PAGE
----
This Summer, the New York Times Magazine ran a fascinating feature looking at a movement spearheaded by Harry Hay, founder of the neo-Pagan counter-cultural movement, the Radical Faeries, specifically at one of the communes it inspired. The one in question, has been operating for decades in rural Tennessee, an area known for its conservatism. The fact that it has survived and its inhabitants happily living out their specific lifestyles could be offer a workable model for others living non-mainstream religio-social lifestyles. You have have to figure that Alys Cusack would have at least enjoyed a vacation here!
“In 1979, a gay rights activist, communist and Angeleno named Harry Hay — a founder of a neo-pagan countercultural movement called the Radical Faeries — urged gay men to ‘‘throw off the ugly green frog skin of hetero-imitation.’’ Instead of fighting for the rights that straights had, like marriage and adoption, the faeries believed that to be gay was to possess a unique nature and a special destiny apart from straight people, and that this destiny would reach its full flowering in the wilds of rural America. So it was perhaps fitting that the faeries began to refer to their secluded outposts as sanctuaries. There are more than a dozen loosely affiliated sanctuaries across three continents today, but in the same year that Hay made his pronouncement, the mother ship of the faeries landed on Short Mountain, one of the tallest points in Middle Tennessee. It remains home to what is almost certainly the largest, oldest, best known and most visited planned community for lesbian, gay and transgender people in the country, a place that one local described to me as a veritable Gayberry, U.S.A.”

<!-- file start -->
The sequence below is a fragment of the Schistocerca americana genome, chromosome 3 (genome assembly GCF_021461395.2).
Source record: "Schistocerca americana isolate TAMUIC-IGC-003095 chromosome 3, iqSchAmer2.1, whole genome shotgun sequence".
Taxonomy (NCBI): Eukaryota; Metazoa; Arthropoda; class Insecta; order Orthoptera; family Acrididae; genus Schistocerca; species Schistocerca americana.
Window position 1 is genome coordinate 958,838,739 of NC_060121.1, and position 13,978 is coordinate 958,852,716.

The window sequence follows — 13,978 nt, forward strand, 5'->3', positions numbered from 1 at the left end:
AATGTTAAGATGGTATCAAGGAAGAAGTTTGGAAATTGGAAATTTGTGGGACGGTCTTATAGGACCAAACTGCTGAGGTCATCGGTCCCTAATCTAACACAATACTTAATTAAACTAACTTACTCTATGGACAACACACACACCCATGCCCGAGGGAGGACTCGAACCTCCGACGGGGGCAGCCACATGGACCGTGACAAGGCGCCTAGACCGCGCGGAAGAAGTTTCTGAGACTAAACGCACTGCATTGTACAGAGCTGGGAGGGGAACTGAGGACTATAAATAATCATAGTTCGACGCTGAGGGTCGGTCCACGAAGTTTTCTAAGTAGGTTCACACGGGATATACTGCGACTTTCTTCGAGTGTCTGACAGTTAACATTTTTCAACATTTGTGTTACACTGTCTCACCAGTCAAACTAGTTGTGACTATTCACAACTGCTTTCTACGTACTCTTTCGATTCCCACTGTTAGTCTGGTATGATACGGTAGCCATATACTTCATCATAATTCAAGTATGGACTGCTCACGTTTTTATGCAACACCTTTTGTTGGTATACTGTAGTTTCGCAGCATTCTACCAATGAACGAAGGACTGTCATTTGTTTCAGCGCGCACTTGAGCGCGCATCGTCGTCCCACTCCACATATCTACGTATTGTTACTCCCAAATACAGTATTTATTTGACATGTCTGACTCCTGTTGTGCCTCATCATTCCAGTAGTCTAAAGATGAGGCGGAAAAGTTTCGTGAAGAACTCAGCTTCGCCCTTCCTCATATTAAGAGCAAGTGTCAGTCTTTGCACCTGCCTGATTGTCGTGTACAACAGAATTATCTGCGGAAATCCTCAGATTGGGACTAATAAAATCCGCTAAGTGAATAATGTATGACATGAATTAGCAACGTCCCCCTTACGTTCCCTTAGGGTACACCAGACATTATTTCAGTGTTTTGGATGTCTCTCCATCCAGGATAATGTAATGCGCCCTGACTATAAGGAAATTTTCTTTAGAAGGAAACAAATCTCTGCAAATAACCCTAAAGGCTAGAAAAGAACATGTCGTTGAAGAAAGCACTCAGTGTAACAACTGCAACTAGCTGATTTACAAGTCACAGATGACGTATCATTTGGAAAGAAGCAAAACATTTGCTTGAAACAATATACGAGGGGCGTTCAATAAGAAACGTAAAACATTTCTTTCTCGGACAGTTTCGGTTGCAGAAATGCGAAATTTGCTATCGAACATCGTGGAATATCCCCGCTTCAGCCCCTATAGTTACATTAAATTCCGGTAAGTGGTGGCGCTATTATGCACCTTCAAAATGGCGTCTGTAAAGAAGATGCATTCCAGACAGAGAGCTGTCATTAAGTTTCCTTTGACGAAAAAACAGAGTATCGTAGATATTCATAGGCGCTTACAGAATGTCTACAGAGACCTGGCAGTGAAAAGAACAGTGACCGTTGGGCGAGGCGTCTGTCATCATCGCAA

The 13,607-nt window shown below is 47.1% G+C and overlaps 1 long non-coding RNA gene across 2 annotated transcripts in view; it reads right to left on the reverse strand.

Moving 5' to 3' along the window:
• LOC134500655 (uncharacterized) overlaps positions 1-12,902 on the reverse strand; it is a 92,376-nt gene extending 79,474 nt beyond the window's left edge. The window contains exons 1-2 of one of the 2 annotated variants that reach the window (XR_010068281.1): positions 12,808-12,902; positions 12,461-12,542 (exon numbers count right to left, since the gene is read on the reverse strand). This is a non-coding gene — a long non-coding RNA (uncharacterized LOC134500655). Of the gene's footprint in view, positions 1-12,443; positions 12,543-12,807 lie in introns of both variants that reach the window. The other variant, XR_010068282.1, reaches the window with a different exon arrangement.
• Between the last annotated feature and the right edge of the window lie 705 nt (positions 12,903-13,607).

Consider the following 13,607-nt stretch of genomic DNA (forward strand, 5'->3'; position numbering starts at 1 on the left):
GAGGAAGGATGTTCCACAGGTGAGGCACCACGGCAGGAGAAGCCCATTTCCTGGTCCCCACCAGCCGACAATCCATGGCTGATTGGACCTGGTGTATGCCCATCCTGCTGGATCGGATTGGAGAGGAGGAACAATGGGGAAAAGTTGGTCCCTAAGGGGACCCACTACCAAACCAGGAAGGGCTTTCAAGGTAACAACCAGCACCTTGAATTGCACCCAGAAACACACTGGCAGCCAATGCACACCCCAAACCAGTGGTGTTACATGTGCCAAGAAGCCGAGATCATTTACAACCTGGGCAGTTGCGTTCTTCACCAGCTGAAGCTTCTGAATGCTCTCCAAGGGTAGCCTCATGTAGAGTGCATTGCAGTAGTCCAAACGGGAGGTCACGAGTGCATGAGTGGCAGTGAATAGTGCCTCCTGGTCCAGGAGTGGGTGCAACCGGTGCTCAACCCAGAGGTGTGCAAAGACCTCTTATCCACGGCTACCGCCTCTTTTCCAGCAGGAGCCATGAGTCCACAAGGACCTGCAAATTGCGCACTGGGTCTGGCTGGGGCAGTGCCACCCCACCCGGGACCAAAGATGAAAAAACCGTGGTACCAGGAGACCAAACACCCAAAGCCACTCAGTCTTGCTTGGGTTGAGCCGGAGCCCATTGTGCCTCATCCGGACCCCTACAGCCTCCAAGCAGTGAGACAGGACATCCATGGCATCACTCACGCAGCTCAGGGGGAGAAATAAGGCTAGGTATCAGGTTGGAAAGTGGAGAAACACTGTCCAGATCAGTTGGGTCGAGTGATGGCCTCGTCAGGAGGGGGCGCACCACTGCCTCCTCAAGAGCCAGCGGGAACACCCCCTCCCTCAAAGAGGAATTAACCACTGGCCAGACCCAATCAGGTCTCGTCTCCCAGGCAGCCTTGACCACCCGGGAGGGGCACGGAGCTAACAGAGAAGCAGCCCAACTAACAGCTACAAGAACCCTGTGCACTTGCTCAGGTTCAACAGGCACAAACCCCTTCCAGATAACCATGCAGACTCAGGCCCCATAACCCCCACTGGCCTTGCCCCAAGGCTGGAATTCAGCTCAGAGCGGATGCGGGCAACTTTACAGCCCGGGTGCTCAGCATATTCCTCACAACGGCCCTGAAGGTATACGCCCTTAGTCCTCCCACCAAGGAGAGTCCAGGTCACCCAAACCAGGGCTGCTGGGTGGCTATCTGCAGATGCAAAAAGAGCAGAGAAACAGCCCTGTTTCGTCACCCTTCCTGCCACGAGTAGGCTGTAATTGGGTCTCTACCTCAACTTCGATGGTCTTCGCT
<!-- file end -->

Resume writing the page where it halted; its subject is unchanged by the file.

Read the entire article here: